1. L4 Why is "adaptive radiation a major theme in the biodiversity of birds?
    Adaptive radiation = rapid speciation. Birds began speciated 65 million years ago, and now are 10,000 sp. (greatest of terrestrial vertebrates). The observed biodiversity of birds is due to adaptive radiation.
  2. L4 How are "biodiversity hotspots" defined and which definition(s) can best conserve birds?
  3. Avian biodiversity studies:
    • Diversity in life history
    • Diversity over time: adaptive radiation
    • Diversity over space: hotspots
  4. How many sp. of birds i comparison to mammal and reptiles?
    • 10,000 sp. birds
    • 5,700 sp. mammals
    • 8,200 sp. reptiles
  5. What measures of birds do we measure life history diversity?
    • Body size and flight (e.g. Hummingbird, peregrine falcon, penguin, and ostrich)
    • Diversity in diet and beak shape
    • Diversity in reproductive rate and lifespan (e.g. albatross, ducks, and songbirds)
  6. Biodiversity and evolutionary history
    • Species are organized into taxonomic groups based on their evolutionary history
    • The phylogeny shows which birds are descended from a recent common ancestor
  7. Diversity over time: Evolutionary history overall
    • Most extant Orders of birds evolved in the past 65 million years, after the extinction of the dinosaurs
    • The oldest extant orders of birds include the Pheasants/grouse, ducks/geese, and Ostriches and rheas
  8. Diversity over time: evolutionary history Passeriforms
    evolved relatively recently. Most closely related to parrots than to woodpeckers or owls
  9. Diversity over time: evolutionary history
    and others
    • Hummingbirds and swifts are closely related (tiny feet, narrow wings, very flexible shoulder joint)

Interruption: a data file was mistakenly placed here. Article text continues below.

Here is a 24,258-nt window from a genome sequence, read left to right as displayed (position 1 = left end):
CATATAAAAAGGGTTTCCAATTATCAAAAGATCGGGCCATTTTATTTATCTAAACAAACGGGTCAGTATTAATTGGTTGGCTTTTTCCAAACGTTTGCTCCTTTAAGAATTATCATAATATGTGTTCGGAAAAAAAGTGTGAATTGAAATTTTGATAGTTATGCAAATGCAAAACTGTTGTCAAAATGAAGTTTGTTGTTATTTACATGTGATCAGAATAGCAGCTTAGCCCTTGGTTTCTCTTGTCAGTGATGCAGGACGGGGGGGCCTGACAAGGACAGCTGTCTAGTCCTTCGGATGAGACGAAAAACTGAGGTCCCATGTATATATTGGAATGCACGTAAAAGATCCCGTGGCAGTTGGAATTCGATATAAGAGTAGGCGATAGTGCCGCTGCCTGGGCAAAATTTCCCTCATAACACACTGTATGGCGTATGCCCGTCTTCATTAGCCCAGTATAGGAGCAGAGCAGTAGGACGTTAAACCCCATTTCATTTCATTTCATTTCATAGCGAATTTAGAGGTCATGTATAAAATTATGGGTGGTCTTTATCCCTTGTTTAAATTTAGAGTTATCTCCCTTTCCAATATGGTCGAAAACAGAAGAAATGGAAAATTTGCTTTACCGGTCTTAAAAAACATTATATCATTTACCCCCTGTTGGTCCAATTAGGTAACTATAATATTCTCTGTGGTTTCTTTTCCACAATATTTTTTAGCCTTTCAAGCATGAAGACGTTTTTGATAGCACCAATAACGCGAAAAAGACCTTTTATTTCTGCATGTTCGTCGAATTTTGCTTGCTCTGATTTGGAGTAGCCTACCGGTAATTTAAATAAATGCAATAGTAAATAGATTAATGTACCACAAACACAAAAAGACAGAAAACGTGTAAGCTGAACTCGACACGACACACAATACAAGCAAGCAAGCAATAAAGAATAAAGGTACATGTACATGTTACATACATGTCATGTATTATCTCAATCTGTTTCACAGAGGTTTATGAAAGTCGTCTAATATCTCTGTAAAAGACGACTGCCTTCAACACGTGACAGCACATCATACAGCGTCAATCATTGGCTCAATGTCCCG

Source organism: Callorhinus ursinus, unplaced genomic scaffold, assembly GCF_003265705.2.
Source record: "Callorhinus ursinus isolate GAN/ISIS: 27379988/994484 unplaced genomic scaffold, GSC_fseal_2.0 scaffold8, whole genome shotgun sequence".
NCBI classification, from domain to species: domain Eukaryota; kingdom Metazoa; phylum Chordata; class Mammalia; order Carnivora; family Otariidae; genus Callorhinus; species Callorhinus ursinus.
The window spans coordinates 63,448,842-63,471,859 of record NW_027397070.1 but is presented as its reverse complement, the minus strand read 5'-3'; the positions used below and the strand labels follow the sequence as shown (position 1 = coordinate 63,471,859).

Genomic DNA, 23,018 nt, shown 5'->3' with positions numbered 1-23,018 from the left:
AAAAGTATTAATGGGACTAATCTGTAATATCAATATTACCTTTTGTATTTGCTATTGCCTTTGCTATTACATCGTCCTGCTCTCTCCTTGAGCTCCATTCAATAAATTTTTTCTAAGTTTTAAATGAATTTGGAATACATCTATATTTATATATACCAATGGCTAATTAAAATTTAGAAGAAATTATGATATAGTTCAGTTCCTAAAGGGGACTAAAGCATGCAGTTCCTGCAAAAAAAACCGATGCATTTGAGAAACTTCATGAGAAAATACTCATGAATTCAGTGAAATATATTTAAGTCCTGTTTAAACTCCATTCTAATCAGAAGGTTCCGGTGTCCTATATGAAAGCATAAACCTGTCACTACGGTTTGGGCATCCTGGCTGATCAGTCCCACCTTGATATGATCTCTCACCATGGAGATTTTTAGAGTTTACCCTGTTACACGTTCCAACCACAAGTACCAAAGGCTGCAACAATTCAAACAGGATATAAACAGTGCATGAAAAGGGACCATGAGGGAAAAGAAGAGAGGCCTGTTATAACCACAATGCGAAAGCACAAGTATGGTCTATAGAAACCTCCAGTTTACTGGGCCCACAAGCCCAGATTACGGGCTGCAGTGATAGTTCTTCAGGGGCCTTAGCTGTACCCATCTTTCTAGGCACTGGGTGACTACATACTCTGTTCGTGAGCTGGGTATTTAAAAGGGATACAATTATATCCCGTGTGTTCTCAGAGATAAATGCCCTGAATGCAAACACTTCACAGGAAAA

• 450 sp. (2nd most diverse order)
    • evolved recently
    • We don't know the closest relatives of hoatzins or flamingos
  10. Specialized and unique taxa
    • Only 1 sp. of Hoatzin; SA birds that eats leaves and ferments them for digestion
    • Nestlings have claws on writst for tree climbing
    • In its own order (evolutionary history still debated)
  11. Specialized and unique taxa
    • 6 sp. of flamingo in world
    • Unique beak for filter feeding upside-down to eat tiny brine shrimp
    • Some DNA evidence suggests herons are closest relatives
    • But recent genetic study found thatgrebes were more closely related
  12. Diversity & Adaptive Radiation
    • Passeriformes = ~ 5,000sp
    • Adaptive radiation = rapid high rate of speciation
    • Hummingbirds/swifts = ~450 sp.
  13. Adaptive radiation: passerines (perching birds)
    • Order Passeriformes contains half of the world's birds = 5,000 sp.
    • Includes flycatchers, crows, vireos, thrushes, tanagers, warblers, sparrows, blackbirds, etc.
    • Order evolved most recently and underwent a MASSIVE adaptive radiation (rapid and high rate of speciation)
  14. Adaaptive radiation on Islands